Stephen King can't catch a break.
I'm speaking filmically, of course. In all other aspects of his life, King is doing fine. He is probably the most successful writer of the last 50 years. He's the Charles Dickens of horror, to be read widely and remembered far longer than his contemporaries, even the ones who might have had superior talent. King is a good writer, but he has had fantastic agents.
King's work has been adapted for film (checks Wikipedia) 67 times! That's a lot! (The Mangler had two sequels? Who knew?) But with the very notable exceptions of The Shining, The Shawshank Redemption, and Stand by Me, movies based on King's works have been pretty awful. (I admit, I have a soft spot for The Running Man, but that was technically a Richard Bachman book.)
The Dark Tower was King's attempt at epic meta-fantasy and the project that he chipped away at between blockbuster airport paperbacks for 40 years. Clearly inspired by Tolkein, it's not so much singing dwarves and lembas as it is a deep dive into King's subconscious. The Dark Tower sits at the center of at expansive multiverse, protecting the multitude of realities where anything goes. Instead of knights in shining armor, the Tower — and thus, all of the multitudes of realities in the multiverse — is defended by a sacred order of Gunslingers, refugees from Sergio Leone spaghetti westerns that King was obsessed with when he started the series in the early 1970s. Bits and pieces of King's passing obsessions and his other books float up through the more than 4,000-page narrative. At one point, King himself makes an appearance as both author and character. In the age when HBO is dropping a cool 10 mil on every hour of Game of Thrones, The Dark Tower's seven volumes sound like the perfect fodder for a long-running prestige TV series. Instead, we get this chop job.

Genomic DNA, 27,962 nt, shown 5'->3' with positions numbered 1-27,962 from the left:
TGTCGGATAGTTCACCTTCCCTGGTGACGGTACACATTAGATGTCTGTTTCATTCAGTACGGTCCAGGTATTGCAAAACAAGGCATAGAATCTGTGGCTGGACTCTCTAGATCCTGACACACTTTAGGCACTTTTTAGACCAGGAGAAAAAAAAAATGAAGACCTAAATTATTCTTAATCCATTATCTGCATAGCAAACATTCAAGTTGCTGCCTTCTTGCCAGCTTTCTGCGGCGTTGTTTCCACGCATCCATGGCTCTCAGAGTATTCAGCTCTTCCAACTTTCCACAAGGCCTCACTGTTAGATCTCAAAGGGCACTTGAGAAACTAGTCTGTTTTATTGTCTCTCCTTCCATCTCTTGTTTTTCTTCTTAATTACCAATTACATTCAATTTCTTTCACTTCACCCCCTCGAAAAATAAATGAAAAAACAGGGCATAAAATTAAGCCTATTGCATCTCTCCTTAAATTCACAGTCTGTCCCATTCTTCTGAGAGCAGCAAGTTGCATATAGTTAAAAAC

- Matthew McConaughey (left) fled across the desert, and Idris Elba followed.
Idris Elba was born to play Roland, the supernatural protagonist, last of the Gunslingers. He's got the natural gravitas and credibility as an ass kicker. Roland's gun was forged from the sword Excalibur, and he "kills with his heart," as the Gunslinger's credo requires. Roland's sworn enemy is the Man in Black, played by Matthew McConaughey, so pencil thin he seems to have been existing purely on Soylent paste and self-satisfaction.
Armed with the power of suggestion, an army of demonic lackeys, a snazzy Zara for Men duster, and a variety of colored orbs, the Man in Black seeks to destroy the Dark Tower and let in the demons from the dark outer-world so he can ... do something. There was a prophecy that said the mind of a child could destroy the Dark Tower, so the Man in Black's minions prowl the multiverse finding younglings strong in the Shining to feed into his kid-powered super-laser. I was not really clear on what he was hoping to accomplish with the destruction of the multiverse, but maybe if McConaughey put more than a car commercial's level of effort into the role, I wouldn't mind.
The young Brooklynite Jake Chambers (Tom Taylor) is the latest in a line of generic "chosen ones," complete with evil step family and doomed mother. While in our reality, ("Keystone Earth"), he is repeatedly upstaged by his neighbor Timmy, played by Michael Barbieri of Ira Sach's Little Men. Director Nikolaj Arcel would have been better off casting Barbieri as his audience surrogate, given how completely charisma-free Taylor is.
The literary Dark Tower is the result of a prodigious mind high on the writings of Joseph Campbell and, in the '70s and '80s at least, heroic doses of drugs. But instead of floating freely in Jungian archetypal space, the film just touches all the bases of another generic post-Matrix action fantasy. In the grand scheme of this summers' colossal wastes of money, it goes down easier than, say, the Pirates of the Caribbean death rattle. But I liked The Dark Tower much better when it was called Big Trouble in Little China. At least Kurt Russell knew how to commit to the ridiculous.